However, what the church does have a monopoly on is the priesthood authority to perform saving ordinances and covenants. Covenants, like prayer, gives us access to blessings that the Lord is willing to grant us but are dependent or conditional upon us making and keeping that covenant.
Elder Renlund recently spoke in general conference of the priesthood and covenants and ordinances of the gospel as the rocket that delivers the payload = the payload being the atonement of Jesus Christ. The covenants, ordinances, and principles of faith and repentance are the conditions that allow us to claim access to the atonement of Jesus Christ and avoid suffering the demands of justice for our own sins. Elder Bednar recently taught that our covenants create a personal and powerful connection between ourselves and the Lord. (But We Heeded Them Not).
George W. Pace said in that same devotional: “Every ordinance in the gospel is a channel of power to us if, as we function in those ordinances, we develop in an ever-increasing way a personal relationship with the Lord. But those ordinances won’t change our lives unless we know who he is. They can’t touch us in the manner they ought to do unless somewhere along the line he really comes alive. The power of redemption isn’t in the ordinances per se; the power of redemption isn’t in the Church per se. The ordinances and the Church are a means to an end, channeling the power that can flow from the Master. The degree to which you and I know him and relate with him and give our lives to him is the degree to which that power will flow through the ordinances and principles.”
Pres. Johnson once shared an interpretation of the story of the 10 Virgins that has stuck with me. There are 5 virgins that have extra oil — their lights are lit. The other 5 don’t have enough, so they leave from watching for the bridegroom to go try to purchase oil. And because they do that, they miss his coming. I’m not saying that the general interpretation of this parable is wrong — there is value in that interpretation. However, I also believe there is value in the interpretation that maybe it wasn’t about the oil — did everyone in the procession waiting for the bridegroom have to have an oil lamp? Couldn’t an interpretation be that perhaps they were so concerned about the lamp and the oil that they missed the point? That it was really always just about waiting for the bridegroom– that perhaps the interpretation could be made that the foolish virgins simply had their priorities wrong? Do we occasionally get caught up in the To Do List of gospel living and get so focused on the oil and activities we need for our lamps that we overlook the point—the bridegroom — strengthening and developing a relationship with Our Heavenly Father and Jesus Christ?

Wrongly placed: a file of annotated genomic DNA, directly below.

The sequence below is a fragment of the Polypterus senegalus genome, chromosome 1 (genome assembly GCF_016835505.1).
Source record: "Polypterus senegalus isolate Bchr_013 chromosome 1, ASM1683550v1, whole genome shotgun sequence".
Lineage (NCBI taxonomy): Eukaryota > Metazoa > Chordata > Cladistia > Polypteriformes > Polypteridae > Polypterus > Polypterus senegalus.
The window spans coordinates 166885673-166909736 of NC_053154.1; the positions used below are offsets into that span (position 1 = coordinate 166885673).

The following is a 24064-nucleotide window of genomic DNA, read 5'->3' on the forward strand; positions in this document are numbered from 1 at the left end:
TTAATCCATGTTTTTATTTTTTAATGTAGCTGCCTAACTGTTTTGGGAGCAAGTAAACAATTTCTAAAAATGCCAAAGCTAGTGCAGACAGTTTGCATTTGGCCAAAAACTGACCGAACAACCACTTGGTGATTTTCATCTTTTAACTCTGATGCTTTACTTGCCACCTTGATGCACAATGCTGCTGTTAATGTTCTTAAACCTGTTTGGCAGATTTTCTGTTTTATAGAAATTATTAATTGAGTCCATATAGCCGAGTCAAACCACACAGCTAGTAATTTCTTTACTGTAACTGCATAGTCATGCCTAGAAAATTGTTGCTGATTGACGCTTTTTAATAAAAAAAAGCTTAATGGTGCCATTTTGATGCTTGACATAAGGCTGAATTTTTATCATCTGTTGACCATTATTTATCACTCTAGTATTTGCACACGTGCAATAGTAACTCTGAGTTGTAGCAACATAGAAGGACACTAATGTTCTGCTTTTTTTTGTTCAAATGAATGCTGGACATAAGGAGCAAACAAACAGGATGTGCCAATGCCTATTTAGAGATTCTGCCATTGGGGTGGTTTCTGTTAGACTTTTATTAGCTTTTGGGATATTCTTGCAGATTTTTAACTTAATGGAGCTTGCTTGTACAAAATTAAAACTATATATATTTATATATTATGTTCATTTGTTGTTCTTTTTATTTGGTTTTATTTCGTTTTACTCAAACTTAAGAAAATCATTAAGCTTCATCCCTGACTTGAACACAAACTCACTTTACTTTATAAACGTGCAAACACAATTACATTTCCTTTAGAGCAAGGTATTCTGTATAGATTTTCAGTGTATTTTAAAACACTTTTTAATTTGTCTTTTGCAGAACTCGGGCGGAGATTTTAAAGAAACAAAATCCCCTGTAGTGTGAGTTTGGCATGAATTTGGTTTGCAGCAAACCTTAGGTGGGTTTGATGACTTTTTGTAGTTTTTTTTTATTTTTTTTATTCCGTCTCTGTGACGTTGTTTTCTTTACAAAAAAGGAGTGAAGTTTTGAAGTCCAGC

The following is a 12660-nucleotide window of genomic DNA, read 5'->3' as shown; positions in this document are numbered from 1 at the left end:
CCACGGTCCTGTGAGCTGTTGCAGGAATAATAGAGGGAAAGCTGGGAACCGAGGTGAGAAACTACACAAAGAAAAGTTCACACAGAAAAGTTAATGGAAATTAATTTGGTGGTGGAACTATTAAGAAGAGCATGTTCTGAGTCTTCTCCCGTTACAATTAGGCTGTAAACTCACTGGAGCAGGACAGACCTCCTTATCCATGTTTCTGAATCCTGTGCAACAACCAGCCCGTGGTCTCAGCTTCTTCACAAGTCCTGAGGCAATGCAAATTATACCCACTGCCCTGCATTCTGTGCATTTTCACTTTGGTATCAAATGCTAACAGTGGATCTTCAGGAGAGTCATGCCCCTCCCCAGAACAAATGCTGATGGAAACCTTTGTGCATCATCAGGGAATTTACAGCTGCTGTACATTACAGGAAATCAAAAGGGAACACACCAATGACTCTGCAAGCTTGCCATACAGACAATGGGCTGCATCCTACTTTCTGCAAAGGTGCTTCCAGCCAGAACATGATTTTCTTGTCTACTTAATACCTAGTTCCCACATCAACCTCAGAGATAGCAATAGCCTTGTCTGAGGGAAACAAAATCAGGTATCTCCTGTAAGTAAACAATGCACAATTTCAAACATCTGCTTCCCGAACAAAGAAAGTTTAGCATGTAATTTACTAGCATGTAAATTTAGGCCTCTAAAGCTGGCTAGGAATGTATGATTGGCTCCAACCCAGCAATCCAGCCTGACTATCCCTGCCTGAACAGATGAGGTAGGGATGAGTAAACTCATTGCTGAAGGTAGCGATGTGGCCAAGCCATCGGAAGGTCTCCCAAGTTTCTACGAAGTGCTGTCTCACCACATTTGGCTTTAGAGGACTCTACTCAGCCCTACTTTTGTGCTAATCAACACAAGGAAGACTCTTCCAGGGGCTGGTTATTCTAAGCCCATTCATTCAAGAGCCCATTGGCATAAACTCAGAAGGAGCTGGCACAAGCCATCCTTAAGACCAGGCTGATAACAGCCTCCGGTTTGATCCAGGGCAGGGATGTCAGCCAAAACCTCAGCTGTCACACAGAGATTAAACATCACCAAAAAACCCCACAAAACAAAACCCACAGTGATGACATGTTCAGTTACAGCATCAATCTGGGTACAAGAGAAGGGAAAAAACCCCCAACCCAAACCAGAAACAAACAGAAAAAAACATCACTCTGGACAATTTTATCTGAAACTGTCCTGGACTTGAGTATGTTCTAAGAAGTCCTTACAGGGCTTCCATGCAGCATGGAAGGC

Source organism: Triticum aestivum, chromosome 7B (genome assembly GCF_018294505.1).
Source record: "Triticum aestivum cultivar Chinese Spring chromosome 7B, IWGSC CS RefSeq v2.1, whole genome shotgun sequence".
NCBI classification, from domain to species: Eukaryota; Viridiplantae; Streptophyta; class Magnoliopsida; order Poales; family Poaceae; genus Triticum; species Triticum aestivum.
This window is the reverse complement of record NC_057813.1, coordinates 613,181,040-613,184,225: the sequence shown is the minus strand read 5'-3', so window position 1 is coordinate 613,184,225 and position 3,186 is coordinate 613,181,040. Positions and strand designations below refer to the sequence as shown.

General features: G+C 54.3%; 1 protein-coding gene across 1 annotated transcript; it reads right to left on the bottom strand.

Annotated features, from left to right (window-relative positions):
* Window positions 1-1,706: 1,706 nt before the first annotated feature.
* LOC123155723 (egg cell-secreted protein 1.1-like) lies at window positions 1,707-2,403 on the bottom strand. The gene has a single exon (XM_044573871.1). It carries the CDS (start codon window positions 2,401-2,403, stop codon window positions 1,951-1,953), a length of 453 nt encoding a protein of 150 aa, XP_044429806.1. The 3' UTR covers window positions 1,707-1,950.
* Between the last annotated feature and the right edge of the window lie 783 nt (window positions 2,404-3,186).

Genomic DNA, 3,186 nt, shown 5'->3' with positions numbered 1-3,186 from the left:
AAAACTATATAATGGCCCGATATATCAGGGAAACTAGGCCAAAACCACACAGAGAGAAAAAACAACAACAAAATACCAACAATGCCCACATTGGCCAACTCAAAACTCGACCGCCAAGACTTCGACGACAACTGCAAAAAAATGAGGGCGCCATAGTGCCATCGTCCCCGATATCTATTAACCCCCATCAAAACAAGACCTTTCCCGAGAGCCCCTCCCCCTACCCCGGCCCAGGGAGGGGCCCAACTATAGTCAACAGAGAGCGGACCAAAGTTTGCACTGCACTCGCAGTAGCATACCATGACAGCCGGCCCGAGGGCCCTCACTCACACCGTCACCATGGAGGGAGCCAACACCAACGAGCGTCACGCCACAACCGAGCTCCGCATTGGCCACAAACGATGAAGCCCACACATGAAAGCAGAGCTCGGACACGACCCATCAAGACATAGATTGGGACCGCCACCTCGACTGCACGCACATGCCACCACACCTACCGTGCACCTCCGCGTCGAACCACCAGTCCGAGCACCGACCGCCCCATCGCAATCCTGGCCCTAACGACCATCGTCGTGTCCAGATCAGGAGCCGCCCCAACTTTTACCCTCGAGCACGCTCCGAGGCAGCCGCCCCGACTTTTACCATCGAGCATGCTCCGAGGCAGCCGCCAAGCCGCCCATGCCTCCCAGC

Looking back on my youth church experience in some ways and at some times it was just that, it was more an experience with the Church than it was an experience with Christ. This may be normal and isn’t a fault of my parents or my youth leaders. I think I was getting caught up in the machinery of the church. Brother Pace taught, “Some of the time we get caught up in the theology of the Church, in the programs. Some of the time, because we get caught up in those things, we fail to realize that, unless somewhere along the line the image of the Savior becomes emblazoned on everything we see and everything we do, then the great purpose for that divine organization and its divine principles will be nullified.” Brother Pace then gives this great analogy, he says, “Let me liken membership in the Church to the possession of a beautiful, powerful car (Elder Renlund compared it to a Rocket). In fact, it’s the finest car money can buy. We love to get in it and drive around; there is a great deal of satisfaction in just owning it. We obtain so much satisfaction in possessing the car that we fail to realize the car was given to us as a means to an end, not an end in itself. It was given to us to make the most important journey in our lives. So it is with the Church. It’s a beautiful, successful organization capable of bringing many blessings into our lives, but the main reason we were given the Church is so that we might make the journey from where we are to where the Lord and Savior Jesus Christ is, that we might learn who he is and exercise a mighty faith in him! What a challenge to make sure we realize that the Church must be a divine launching pad to Christ, that the Church is a means to an end, that it may be possible to be converted to the Church without being converted to the Lord, but it’s never possible to be converted to the Lord without being converted to the Church.”